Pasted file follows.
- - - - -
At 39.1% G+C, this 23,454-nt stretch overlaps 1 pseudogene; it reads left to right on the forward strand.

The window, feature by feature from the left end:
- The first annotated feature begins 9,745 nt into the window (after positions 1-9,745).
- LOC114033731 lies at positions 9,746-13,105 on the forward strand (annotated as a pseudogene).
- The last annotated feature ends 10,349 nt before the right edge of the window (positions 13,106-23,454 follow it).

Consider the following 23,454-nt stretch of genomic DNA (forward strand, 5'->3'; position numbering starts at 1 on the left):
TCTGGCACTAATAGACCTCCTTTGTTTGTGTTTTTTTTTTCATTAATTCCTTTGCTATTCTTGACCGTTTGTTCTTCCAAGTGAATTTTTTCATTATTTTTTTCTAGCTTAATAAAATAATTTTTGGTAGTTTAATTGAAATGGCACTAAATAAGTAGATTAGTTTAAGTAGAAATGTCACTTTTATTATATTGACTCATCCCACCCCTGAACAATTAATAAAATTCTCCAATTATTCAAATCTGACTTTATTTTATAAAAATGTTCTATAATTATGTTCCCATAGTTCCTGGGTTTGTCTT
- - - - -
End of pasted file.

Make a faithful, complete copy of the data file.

At 39.1% G+C, this 23,454-nt stretch overlaps 1 pseudogene; it reads left to right on the forward strand.

The window, feature by feature from the left end:
- The first annotated feature begins 9,745 nt into the window (after positions 1-9,745).
- LOC114033731 lies at positions 9,746-13,105 on the forward strand (annotated as a pseudogene).
- The last annotated feature ends 10,349 nt before the right edge of the window (positions 13,106-23,454 follow it).

Consider the following 23,454-nt stretch of genomic DNA (forward strand, 5'->3'; position numbering starts at 1 on the left):
TCTGGCACTAATAGACCTCCTTTGTTTGTGTTTTTTTTTTCATTAATTCCTTTGCTATTCTTGACCGTTTGTTCTTCCAAGTGAATTTTTTCATTATTTTTTTCTAGCTTAATAAAATAATTTTTGGTAGTTTAATTGAAATGGCACTAAATAAGTAGATTAGTTTAAGTAGAAATGTCACTTTTATTATATTGACTCATCCCACCCCTGAACAATTAATAAAATTCTCCAATTATTCAAATCTGACTTTATTTTATAAAAATGTTCTATAATTATGTTCCCATAGTTCCTGGGTTTGTCTT